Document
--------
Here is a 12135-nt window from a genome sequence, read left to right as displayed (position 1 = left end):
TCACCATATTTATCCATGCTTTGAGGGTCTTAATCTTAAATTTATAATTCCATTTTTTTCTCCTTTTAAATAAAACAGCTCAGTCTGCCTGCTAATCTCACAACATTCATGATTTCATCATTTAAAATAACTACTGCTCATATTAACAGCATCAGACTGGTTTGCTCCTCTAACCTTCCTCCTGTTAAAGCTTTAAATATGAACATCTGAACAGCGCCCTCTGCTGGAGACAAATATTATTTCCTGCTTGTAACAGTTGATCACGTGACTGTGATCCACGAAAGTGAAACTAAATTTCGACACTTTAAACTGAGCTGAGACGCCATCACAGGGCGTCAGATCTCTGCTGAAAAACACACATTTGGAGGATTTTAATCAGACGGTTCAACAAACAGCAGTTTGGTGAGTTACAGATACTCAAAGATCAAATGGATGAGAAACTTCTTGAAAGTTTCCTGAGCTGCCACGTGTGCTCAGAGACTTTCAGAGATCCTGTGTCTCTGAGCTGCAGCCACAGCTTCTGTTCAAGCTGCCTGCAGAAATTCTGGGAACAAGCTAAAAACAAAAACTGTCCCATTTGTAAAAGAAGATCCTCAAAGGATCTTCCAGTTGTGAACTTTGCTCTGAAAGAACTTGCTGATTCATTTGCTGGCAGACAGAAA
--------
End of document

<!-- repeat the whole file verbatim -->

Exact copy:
Here is a 12135-nt window from a genome sequence, read left to right as displayed (position 1 = left end):
TCACCATATTTATCCATGCTTTGAGGGTCTTAATCTTAAATTTATAATTCCATTTTTTTCTCCTTTTAAATAAAACAGCTCAGTCTGCCTGCTAATCTCACAACATTCATGATTTCATCATTTAAAATAACTACTGCTCATATTAACAGCATCAGACTGGTTTGCTCCTCTAACCTTCCTCCTGTTAAAGCTTTAAATATGAACATCTGAACAGCGCCCTCTGCTGGAGACAAATATTATTTCCTGCTTGTAACAGTTGATCACGTGACTGTGATCCACGAAAGTGAAACTAAATTTCGACACTTTAAACTGAGCTGAGACGCCATCACAGGGCGTCAGATCTCTGCTGAAAAACACACATTTGGAGGATTTTAATCAGACGGTTCAACAAACAGCAGTTTGGTGAGTTACAGATACTCAAAGATCAAATGGATGAGAAACTTCTTGAAAGTTTCCTGAGCTGCCACGTGTGCTCAGAGACTTTCAGAGATCCTGTGTCTCTGAGCTGCAGCCACAGCTTCTGTTCAAGCTGCCTGCAGAAATTCTGGGAACAAGCTAAAAACAAAAACTGTCCCATTTGTAAAAGAAGATCCTCAAAGGATCTTCCAGTTGTGAACTTTGCTCTGAAAGAACTTGCTGATTCATTTGCTGGCAGACAGAAA